Uju Ekeocha is a biomedical scientist and the founder of Culture of Life Africa, a U.K.-based pro-life group, and she frequently speaks out against wealthy countries and organizations funneling money into poor African countries to promote abortion. “In all my work with African countries, I don’t know of any which is screaming, ‘Come and help us, we have this abortion crisis,'” she said. “But a lot of Western countries, in this spirit of cultural supremacy, are still trying to impose abortion in this way.” It’s a sentiment echoed by Dr. Anthony Cole, chairman of the Medical Ethics Alliance.

“The real need of women and their babies is for safer obstetrics, especially in developing countries,” Cole said. “The constant call for more contraception and, where that fails, abortion … makes no significant contribution to providing safe care during pregnancy and delivery. The real need worldwide is for trained birth attendants supported by midwives and obstetricians.”

Ekeocha spoke out during the Family Planning Summit in London, co-hosted by the British government alongside the Bill & Melinda Gates Foundation and the U.N. Population Fund. (It was at this summit that Gates made her remarks about contraceptives and family planning “empowering” women.) “They need to go back to the integral care of the person, where they were thinking of the Africans not as people who they can colonize culturally and impose their new views and values on them, but as a people who have their own views and values,” Ekeocha explained. “What Africans want more than anything is for women to give birth safely… in a lot of these countries they can’t even get the most basic health care.”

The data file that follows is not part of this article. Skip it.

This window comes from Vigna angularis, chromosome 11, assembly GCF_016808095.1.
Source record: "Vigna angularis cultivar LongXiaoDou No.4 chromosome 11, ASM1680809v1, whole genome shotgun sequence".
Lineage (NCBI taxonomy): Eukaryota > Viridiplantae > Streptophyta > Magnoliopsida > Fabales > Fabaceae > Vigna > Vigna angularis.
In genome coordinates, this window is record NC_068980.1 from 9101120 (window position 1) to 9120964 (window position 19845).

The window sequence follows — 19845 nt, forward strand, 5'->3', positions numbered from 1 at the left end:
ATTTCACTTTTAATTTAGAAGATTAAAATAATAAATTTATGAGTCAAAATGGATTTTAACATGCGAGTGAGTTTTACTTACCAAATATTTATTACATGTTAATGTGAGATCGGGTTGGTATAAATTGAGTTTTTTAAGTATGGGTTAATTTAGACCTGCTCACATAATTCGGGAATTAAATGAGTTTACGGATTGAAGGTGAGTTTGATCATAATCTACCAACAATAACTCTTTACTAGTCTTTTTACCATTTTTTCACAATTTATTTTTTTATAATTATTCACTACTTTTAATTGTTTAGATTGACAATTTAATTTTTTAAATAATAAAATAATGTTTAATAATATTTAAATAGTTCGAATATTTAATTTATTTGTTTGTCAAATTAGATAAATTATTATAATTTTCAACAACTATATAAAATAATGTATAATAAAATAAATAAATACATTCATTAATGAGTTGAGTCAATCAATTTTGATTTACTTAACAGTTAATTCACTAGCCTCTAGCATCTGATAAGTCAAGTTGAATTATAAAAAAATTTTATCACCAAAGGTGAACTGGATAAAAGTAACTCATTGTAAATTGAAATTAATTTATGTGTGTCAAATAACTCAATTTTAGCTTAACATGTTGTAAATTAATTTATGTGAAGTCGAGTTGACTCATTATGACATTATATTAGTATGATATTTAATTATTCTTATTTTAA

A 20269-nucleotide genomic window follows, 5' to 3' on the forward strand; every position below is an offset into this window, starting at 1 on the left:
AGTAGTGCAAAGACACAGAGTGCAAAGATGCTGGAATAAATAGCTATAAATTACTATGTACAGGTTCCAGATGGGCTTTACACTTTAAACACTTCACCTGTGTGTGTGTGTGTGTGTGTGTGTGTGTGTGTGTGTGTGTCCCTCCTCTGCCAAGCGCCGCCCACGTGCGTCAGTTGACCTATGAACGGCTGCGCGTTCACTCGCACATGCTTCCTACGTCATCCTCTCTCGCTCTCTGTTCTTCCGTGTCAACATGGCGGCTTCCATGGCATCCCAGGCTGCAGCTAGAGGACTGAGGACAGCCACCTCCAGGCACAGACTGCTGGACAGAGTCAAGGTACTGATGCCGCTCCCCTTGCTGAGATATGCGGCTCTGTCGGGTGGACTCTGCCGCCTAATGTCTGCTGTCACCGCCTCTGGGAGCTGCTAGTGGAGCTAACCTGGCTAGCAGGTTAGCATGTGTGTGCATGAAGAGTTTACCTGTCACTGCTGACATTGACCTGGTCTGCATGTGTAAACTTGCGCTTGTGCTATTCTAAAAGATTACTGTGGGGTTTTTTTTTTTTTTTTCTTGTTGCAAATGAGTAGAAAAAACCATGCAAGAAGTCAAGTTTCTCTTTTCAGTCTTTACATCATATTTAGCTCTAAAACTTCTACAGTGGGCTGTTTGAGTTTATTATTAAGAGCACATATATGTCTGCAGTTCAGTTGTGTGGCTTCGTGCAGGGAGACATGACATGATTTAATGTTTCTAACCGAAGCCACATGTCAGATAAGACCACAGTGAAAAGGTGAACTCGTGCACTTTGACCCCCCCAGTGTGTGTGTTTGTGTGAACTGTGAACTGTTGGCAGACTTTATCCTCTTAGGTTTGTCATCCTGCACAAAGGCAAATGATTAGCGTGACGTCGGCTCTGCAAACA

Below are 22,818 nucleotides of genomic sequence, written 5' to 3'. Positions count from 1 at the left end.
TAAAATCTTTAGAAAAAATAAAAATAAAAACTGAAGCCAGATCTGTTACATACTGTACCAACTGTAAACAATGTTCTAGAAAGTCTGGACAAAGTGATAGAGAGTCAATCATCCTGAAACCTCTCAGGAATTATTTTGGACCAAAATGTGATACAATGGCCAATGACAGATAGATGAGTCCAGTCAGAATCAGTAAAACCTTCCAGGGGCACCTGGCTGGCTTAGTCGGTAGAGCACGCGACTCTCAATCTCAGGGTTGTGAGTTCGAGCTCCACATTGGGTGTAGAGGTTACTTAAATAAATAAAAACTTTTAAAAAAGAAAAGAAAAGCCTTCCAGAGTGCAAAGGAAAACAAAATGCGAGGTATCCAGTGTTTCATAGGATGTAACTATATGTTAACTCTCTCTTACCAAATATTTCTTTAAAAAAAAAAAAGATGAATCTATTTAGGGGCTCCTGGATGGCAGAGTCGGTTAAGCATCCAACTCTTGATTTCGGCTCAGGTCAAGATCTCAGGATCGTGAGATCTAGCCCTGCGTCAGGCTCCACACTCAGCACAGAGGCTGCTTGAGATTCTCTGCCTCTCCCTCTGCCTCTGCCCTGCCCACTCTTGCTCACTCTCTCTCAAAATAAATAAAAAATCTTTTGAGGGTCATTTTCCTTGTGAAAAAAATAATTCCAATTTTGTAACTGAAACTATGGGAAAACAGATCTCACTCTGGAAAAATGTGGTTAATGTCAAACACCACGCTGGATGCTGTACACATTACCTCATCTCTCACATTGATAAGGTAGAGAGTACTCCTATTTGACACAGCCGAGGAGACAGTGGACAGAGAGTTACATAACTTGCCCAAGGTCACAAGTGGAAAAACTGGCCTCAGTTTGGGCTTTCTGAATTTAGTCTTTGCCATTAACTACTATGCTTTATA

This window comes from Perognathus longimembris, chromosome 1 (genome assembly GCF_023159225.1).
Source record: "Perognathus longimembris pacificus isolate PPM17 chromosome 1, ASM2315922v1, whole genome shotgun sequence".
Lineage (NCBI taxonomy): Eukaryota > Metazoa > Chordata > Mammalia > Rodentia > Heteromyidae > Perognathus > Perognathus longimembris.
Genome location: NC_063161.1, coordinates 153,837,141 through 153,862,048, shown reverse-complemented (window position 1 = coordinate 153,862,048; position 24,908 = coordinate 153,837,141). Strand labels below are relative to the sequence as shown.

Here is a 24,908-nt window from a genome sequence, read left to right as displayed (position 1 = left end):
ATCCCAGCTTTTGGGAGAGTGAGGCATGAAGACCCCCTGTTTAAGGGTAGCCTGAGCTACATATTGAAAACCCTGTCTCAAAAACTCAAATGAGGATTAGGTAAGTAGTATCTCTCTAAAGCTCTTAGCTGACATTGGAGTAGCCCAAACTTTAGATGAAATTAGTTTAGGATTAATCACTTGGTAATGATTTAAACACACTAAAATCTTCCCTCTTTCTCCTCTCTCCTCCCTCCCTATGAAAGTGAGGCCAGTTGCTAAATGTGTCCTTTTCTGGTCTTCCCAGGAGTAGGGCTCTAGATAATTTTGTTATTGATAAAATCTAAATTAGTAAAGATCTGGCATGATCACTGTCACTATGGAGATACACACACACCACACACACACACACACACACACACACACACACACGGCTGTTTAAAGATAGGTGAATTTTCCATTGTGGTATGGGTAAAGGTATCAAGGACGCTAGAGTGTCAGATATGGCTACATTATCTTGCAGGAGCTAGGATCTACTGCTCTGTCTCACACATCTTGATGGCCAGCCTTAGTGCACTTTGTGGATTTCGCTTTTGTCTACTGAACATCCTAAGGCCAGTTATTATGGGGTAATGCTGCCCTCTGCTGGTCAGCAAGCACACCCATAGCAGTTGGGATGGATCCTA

But Melinda Gates isn’t advocating for abortion, some might claim. She’s talking about greater access to contraceptives — but is she?

The reality is that the Bill and Melinda Gates Foundation does, in fact, fund pro-abortion groups, and the foundation has allied itself with organizations that are directly involved not only in abortion, but in coercion. The U.N. Population Fund, for example, helped set up China’s one-child policy, which led to countless forced abortions. The foundation has also given millions to the International Planned Parenthood Federation and Marie Stopes International, both abortion providers, with much of the giving focused on countries in Africa, Asia, and Central America. Conferences hosted by the foundation have also frequently revolved around abortion and promoting access to it in developing countries. In addition to promoting a pro-abortion agenda, the Gates Foundation is also known to promote abortifacients.

For Melinda Gates to promote contraceptives and abortion as the end-all, be-all to cure all of women’s ills, particularly in developing countries, is misguided at absolute best. It’s not empowerment to keep women in the same dead-end situations while also telling them that their lives will be better as long as they don’t reproduce. Women deserve more than that. They shouldn’t have to choose between having a family and having a future.

Editor’s Note: All op-eds are the opinion of the writer, and not necessarily the official position of Live Action. For facts and a discussion on how some forms of birth control can act as an abortifacientsee this article by a former Planned Parenthood director.